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Tuesday, June 18, 2002



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STAR-BULLETIN / 2001
Judge Alan Kay has not yet decided whether there should be a charge of $3 for tourists visiting Hanauma Bay.




Hanauma entry fees
pass initial court test

A U.S. judge dismisses all but
2 challenges to the city's policies


By Gordon Y.K. Pang
gpang@starbulletin.com

A federal judge has thrown out a number of the counts challenging the city's admission fees at Hanauma Bay Nature Preserve but held off on deciding whether there is a "rational basis" for the city to charge tourists $3 to enter.

U.S. District Judge Alan Kay dismissed all but two of seven complaints brought against the city by two mainland visitors who argued that the 1996 ordinance is improper because it applies only to those whose cannot show proof of Hawaii residency.

Among Kay's rulings was that the admission policy did not violate Hawaii law granting free access to roads and beaches -- which stunned those challenging the fees.

"We are disappointed that (Kay) did not recognize that we have a fundamental right in Hawaii to move freely in a public space," said Jim Bickerton, attorney for those challenging the admission policy.

"That's the core of what we've been arguing."

Kay also ruled that the nonresident-only fee did not violate the First Amendment rights to free speech and association as was claimed by the lawsuit. He further ruled that being stopped at the turnstile and asked to pay admission does not constitute an impermissible search and seizure.

The city has argued that the bay, as a nature preserve, is in need of special protection and that the funds collected go toward, among other things, an educational program for visitors coming for the first time.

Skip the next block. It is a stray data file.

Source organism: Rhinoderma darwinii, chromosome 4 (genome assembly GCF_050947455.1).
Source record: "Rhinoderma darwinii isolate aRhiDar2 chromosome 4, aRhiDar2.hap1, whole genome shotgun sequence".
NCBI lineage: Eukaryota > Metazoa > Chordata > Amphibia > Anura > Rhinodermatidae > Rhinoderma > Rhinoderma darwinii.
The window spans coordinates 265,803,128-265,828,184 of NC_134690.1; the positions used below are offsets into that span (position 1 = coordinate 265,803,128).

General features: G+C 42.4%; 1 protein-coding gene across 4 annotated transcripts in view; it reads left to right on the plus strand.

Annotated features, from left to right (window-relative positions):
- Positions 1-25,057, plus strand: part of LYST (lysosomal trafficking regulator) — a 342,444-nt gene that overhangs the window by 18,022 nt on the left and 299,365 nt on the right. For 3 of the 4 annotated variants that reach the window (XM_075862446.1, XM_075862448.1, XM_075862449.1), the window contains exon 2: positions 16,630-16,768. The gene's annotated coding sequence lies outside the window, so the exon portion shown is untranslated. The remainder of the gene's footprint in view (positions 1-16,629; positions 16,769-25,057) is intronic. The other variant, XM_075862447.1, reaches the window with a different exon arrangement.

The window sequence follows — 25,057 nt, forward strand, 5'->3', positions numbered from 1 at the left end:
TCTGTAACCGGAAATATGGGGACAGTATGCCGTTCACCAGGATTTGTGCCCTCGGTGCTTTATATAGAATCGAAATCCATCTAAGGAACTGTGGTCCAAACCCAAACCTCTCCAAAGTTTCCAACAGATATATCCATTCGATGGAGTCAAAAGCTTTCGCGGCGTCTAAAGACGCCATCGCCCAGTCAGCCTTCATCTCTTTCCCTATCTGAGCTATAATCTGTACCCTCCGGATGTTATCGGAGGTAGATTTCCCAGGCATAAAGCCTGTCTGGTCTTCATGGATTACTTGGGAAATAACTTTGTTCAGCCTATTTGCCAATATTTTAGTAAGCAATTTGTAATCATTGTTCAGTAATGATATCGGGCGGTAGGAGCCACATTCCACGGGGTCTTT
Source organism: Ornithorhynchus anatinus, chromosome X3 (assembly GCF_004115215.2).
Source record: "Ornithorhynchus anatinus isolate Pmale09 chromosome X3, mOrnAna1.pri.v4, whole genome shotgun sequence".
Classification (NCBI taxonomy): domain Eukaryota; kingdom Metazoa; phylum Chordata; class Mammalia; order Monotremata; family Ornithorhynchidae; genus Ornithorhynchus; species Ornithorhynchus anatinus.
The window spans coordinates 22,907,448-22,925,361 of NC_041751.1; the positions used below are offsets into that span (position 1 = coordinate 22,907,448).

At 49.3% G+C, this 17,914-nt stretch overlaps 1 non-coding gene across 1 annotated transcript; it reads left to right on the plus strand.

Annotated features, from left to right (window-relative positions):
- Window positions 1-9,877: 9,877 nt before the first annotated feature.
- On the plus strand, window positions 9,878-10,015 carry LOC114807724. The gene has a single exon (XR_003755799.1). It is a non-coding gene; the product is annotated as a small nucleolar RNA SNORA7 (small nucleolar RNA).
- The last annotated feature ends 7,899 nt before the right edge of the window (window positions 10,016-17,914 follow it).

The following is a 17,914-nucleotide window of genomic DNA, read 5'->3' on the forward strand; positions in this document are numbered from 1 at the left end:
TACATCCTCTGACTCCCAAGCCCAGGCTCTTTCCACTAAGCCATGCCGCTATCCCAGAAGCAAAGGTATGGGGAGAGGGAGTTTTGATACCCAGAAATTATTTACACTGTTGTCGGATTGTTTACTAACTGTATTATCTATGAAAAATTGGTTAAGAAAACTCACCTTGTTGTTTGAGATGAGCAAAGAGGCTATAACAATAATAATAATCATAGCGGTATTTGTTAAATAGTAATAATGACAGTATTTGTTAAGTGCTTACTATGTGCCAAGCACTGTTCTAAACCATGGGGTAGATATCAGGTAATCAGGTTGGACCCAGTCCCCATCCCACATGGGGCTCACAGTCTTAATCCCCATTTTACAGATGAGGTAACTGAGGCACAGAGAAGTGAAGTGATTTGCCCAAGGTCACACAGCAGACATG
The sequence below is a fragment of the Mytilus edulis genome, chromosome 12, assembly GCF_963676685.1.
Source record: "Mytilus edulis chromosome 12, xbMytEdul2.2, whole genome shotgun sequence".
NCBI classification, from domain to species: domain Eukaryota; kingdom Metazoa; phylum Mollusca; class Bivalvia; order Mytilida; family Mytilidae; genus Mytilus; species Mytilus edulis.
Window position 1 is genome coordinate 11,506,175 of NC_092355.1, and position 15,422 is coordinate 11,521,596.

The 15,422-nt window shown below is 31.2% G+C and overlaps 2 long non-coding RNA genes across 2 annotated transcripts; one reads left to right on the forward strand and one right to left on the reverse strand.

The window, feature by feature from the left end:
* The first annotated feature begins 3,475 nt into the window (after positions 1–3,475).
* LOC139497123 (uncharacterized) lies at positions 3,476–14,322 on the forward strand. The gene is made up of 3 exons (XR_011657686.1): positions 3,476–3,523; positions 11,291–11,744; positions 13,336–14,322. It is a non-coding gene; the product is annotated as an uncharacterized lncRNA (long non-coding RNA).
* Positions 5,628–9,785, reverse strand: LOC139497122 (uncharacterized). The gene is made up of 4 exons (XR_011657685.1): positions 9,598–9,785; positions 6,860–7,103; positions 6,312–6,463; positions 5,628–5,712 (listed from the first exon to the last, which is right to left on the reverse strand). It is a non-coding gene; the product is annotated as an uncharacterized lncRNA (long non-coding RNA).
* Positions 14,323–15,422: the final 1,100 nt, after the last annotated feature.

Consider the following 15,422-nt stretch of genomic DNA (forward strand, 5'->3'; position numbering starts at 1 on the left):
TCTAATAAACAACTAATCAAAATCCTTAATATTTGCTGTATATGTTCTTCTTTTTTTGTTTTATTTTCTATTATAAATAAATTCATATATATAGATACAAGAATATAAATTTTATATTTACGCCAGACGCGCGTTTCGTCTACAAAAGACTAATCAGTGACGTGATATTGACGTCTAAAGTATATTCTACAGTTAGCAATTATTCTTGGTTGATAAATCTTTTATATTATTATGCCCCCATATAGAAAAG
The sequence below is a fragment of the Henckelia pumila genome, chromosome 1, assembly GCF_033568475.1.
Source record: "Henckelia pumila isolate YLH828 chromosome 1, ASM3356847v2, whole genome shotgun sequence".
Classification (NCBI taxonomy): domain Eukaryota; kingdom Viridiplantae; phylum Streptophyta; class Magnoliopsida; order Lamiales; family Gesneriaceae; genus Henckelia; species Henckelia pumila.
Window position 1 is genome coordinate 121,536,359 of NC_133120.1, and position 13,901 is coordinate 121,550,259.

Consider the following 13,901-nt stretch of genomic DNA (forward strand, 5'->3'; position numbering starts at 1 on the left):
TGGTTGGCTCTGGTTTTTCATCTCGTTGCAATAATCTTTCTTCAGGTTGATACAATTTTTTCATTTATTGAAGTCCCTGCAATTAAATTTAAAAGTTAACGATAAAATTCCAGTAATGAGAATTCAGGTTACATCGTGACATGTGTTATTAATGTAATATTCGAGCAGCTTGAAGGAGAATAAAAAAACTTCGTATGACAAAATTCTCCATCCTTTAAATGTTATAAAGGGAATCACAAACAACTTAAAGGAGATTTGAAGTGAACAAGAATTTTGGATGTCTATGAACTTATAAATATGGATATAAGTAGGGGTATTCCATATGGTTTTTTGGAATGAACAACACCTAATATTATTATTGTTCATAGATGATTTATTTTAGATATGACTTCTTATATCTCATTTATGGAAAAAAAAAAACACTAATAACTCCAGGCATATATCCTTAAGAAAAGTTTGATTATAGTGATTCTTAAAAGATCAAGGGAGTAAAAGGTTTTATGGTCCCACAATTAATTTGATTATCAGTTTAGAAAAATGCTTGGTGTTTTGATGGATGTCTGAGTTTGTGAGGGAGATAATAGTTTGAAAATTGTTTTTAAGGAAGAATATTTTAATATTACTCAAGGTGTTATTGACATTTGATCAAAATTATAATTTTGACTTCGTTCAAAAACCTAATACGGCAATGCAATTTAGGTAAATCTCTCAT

"The city remains committed to preserving the irreplaceable and fragile environment at Hanauma Bay," said Corporation Counsel David Arakawa in a prepared release.

"Today's developments are a positive step toward achieving that goal."

Arakawa added, "We will be consulting with our attorneys to determine how best to follow up on the two motions that weren't granted, and we're hopeful those claims will eventually be dismissed as well."

The two unresolved issues deal with whether the city legally is allowed to charge only one segment of the bay's visitors, and whether the city has a jurisdiction to charge any fee at all.

Kay still wants to hear the "rational basis" the city has for setting up a policy that charges one segment of park visitors and not another.

Bickerton calls the admission fee an "unauthorized taxation," arguing that only the state has the authority to impose such a charge. The city has yet to offer to the court its explanation for charging nonresidents, noting only that the fees go toward maintaining and upgrading the facilities at the site and that giving locals preferential price treatment is a long-standing practice in Hawaii.

Part of the revenues is going toward a controversial project creating new facilities on the upper bay, which includes bermlike structures for an educational center, offices and gift and snack shops on the cliffs above the bay. The cost is approaching $13 million, and opening is now scheduled for July 9. Entrants to the facility will be required to view a film showing do's and don'ts about swimming in reef areas.

But Bickerton said, "The city, by law, can only charge fees for services, and we say they're not providing any services if you just want to walk down to the beach."

The City Council approved the $3 fee for nonresidents in March 1997. A $1 fee for parking was also enacted that applies to both residents and visitors.

Bickerton said he expects the case to be heard in January.



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